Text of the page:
Caltech professor helps solve Hindenburg disaster

Posted: May 20, 2021 by oldbrew in History, hydrogen, opinion, physics, Travel

Hindenburg

The LZ-129 Hindenburg, the famous Zeppelin, at Lakehurst Naval Air Station in 1936 [image credit: CIVIS TURDETANI / U.S. Department of the Navy, Bureau of Aeronautics]

As hydrogen is in the news these days as a potential ‘alternative’ fuel, heavily promoted by climate obsessives and others, this look back in history is vaguely topical and offers a fresh technical analysis based on experiments.
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On the evening of May 6, 1937, the largest aircraft ever built by mankind, a towering example of technological prowess, slipped through the stormy skies of New Jersey and prepared to land, says TechXplore.

The airship Hindenburg was nearing the end of a three-day voyage across the Atlantic Ocean from Frankfurt, Germany. It was a spectacle and a news event.

Onlookers and news crews gathered to watch the 800-foot-long behemoth touch down.

And then, in one horrifying half minute, it was all over. Flames erupted from the airship’s skin, fed by the flammable hydrogen gas that kept it aloft, and consumed the entire structure, ending 36 lives.

The ship, already famous before its demise, was seared into the world’s memory. The disaster, despite happening nearly a hundred years ago, has remained one of the iconic tragedies of the 20th century, alongside other accidents that captured the public imagination, like the sinking of the Titanic, the Challenger explosion, and the meltdown of the Chernobyl nuclear reactor.

Perhaps one reason why the Hindenburg’s final, fiery moments have remained such a source of fascination is the enduring mystery surrounding them. For the past eight decades, people have speculated about how the airship could have been completely devoured by flames in less than a minute.

Now, NOVA, the popular PBS science television show, is taking a new look at the disaster. Its producers tapped Caltech’s Konstantinos Giapis, professor of chemical engineering, to help them recreate the ship’s last moments and unravel its secrets.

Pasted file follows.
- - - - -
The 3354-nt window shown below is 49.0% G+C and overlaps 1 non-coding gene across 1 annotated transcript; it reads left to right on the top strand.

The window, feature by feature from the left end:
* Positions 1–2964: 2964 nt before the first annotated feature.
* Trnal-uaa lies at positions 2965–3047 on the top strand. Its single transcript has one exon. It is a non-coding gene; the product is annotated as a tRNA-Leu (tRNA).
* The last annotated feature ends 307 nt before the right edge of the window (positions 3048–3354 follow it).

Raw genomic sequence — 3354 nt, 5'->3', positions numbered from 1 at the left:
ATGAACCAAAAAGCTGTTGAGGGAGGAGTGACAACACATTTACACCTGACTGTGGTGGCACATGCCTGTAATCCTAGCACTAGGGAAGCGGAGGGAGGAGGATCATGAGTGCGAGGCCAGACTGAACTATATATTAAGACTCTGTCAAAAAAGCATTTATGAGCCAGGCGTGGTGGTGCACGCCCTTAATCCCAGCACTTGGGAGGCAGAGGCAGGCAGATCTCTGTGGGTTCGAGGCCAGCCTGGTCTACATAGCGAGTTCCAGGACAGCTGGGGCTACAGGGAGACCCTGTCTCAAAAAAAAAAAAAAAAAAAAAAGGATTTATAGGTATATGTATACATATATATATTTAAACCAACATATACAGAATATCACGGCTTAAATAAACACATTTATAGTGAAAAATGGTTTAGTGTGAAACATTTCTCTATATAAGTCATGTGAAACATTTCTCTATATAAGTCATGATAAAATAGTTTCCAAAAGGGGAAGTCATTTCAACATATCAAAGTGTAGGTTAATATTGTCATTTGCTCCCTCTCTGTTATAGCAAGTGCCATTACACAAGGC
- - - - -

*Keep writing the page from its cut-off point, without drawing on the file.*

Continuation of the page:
Continued here.

Comments
  1. stpaulchuck says:

    watched it last night off my DVR. A very interesting show.

  2. JB says:

    This disaster has been misnomered from the beginning. Since the leak started in the REAR, it was the original blue flamer. It should have been dubbed the Heinyberg Disaster. Something most foolish juveniles are familiar with.

    As Uhuru proclaimed the obvious in The Undiscovered Country: “Well, it’s got to have a tailpipe somewhere!”

  3. Gamecock says:

    “As hydrogen is in the news these days as a potential savior of mankind”

    Fixed it.

  4. HM says:

    To me it’s funny that they are doing this now “people have speculated about how the airship could have been completely devoured by flames in less than a minute.” because the film was cut and they are only subliminally aware? tell me there isn’t a jump cut in the youtube https://youtu.be/fURATK5Yt30?t=165. There’s even photos where there’s a mooring mast and others where there is not.

  5. ivan says:

    And they want to pipe hydrogen into all houses – doing so could make the great fire of London appear like a spark in the gloom. Reducing the population one big bang at a time.

  6. Gamecock says:

    BWTM: ivan, there is no odorant available for hydrogen, unlike nat gas. If – when – hydrogen leaks, you won’t know it.

    “It’s worse than we thought!”

  7. People seem to be talking all the time about science but all processes, products and structures are the result of engineering. The Hindenberg Zepplin was built by engineers with engineering materials. It was a chemical engineer who worked out the reason for the explosion. It is only Chemical Engineers that can properly assess weather and climate changes because they understand thermodynamics, heat & mass transfer, fluid dynamics, reaction kinetics, electrical theory and control. Hydrogen is a dangerous gas because it is hard to contain due to the small atomic molecular size, the speed of reactions when it burns, the reaction with many materials (it causes embrittlement in iron and steel) etc. The idea of a hydrogen economy is dream of stupid people who have no engineering knowledge or experience.

  8. Chaswarnertoo says:

    Hydrogen is a much safer and better fuel with a few added carbon atoms.

  9. Gamecock says:

    ‘It is only Chemical Engineers that can properly assess weather and climate changes because they understand thermodynamics, heat & mass transfer, fluid dynamics, reaction kinetics, electrical theory and control.’

    Bite me.

  10. hunterson7 says:

    It was consumed so quickly because it was mostly open space with little structure.
    It was designed for helium, not hydrogen. The corrosive properties of hydrogen likely contributed to the problem.

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